What age is right for kids to get smartphones? Parents debate after expert says wait until high school


An ongoing parenting debate about when it’s appropriate to give a child a smartphone has been reignited, ironically, on social media.

Adam Grant, an organizational psychologist and professor at the Wharton School at the University of Pennsylvania, shared an Instagram post Monday stating his belief that parents should wait until their child is in high school to give them of a smartphone.

In urging parents to wait, Grant, a bestselling author with nearly 2 million Instagram followers, cited his own family’s experience, as well as a new report that he said showed a negative correlation with between mental health and getting a smartphone earlier in life.

“We were among the holdout parents,” Grant wrote in an Instagram post that now has more than 130,000 likes. “We know it’s not easy, but the evidence is clear: even though children under 14 need phones for communication, they don’t need smartphones or social media. It’s time for parents to align with waiting so not just some kids. being left behind.”

Among the thousands of comments left on Grant’s post were people on both sides of the debate, with some agreeing that no child should have a smartphone until high school, and others arguing that the decision is more more nuanced than that.

“It’s funny to think this is just a household decision,” one commenter wrote, in part. “When kids are surrounded by peers with something like a smart phone, it’s impossible for them not to think they’re excluded.”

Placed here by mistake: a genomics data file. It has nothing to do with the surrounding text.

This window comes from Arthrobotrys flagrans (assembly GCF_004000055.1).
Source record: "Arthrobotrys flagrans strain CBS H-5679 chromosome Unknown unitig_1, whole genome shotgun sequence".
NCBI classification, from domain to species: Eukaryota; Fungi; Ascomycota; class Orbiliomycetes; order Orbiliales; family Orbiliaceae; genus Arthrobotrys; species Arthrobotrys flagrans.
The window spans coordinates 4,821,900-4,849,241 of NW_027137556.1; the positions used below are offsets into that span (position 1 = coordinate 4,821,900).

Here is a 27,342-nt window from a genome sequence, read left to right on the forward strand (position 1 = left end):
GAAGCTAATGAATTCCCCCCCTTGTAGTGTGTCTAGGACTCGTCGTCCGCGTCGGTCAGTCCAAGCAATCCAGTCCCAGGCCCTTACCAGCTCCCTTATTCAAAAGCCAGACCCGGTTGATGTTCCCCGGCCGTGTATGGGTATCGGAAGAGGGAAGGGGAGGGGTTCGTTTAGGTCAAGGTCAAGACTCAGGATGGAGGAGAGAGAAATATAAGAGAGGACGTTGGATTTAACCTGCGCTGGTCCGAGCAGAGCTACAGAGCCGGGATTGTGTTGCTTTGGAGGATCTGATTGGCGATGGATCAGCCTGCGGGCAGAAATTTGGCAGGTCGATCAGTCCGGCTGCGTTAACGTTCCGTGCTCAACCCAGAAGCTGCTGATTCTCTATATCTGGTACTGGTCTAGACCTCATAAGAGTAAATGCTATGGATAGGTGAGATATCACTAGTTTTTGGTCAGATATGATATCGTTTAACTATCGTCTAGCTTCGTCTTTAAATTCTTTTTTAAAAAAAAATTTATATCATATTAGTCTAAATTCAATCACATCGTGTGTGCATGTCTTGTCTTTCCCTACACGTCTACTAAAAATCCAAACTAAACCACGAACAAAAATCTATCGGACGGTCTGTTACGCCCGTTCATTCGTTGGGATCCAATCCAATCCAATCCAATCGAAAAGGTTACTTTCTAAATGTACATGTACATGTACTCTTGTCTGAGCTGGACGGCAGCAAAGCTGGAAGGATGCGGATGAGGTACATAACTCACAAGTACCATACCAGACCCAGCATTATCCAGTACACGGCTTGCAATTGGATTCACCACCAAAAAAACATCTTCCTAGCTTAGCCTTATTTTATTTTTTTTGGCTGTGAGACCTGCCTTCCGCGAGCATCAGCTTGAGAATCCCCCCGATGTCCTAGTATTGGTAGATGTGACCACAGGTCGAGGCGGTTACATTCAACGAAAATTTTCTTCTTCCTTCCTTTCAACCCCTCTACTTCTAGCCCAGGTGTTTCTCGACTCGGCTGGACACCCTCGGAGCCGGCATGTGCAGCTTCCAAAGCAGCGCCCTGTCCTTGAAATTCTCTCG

“This is the world we live in today, and I don’t understand why so many parents think we can ignore it or put up a united front against phones,” wrote another commenter.

Some commenters shared that they want their child to be able to communicate their whereabouts to parents, while others emphasized to commenters that mental health struggles cannot be blamed on phones alone.

“Great, one more thing to embarrass parents and make them feel bad about themselves,” wrote one commenter. “Why don’t we focus on learning more about mental health and how to support those who suffer from it instead of blaming parents for letting their child have too much screen time so that the holdouts who parents will feel superior.”

However, many parents shared in the comments their own experiences of waiting until their children grew up to give them phones.

“We waited until 18. They had a flip phone before that so they could reach us from anywhere. They hate social media. It worked,” wrote one commenter.

“Couldn’t agree more with this!,” wrote another commenter. “Our 13 year old is not on a smartphone or social media and it shows!”

Some commenters also agreed with the idea that parents can have an impact, writing, “We need more parents aligned with creating the ‘normal’ for smartphone use (or lack thereof). ”

Grant declined to comment to ABC News.

MORE: The American Psychological Association issues an advisory for youth and social media

Brooke Shannon, a mother of three daughters in Texas, founded Wait Until 8th, a movement where parents sign a pledge that their child won’t get a smartphone before the 8th grade.

Shannon told ABC News that the commitment is important because she believes it must be a “community effort” to successfully limit the time young people spend on phones, with parents, coaches, schools and children all involved. is on board.

According to Shannon, what started nearly seven years ago as a small effort among the parents of her daughters’ friends has grown into a national movement with more than 40,000 families from across the country signing the pledge.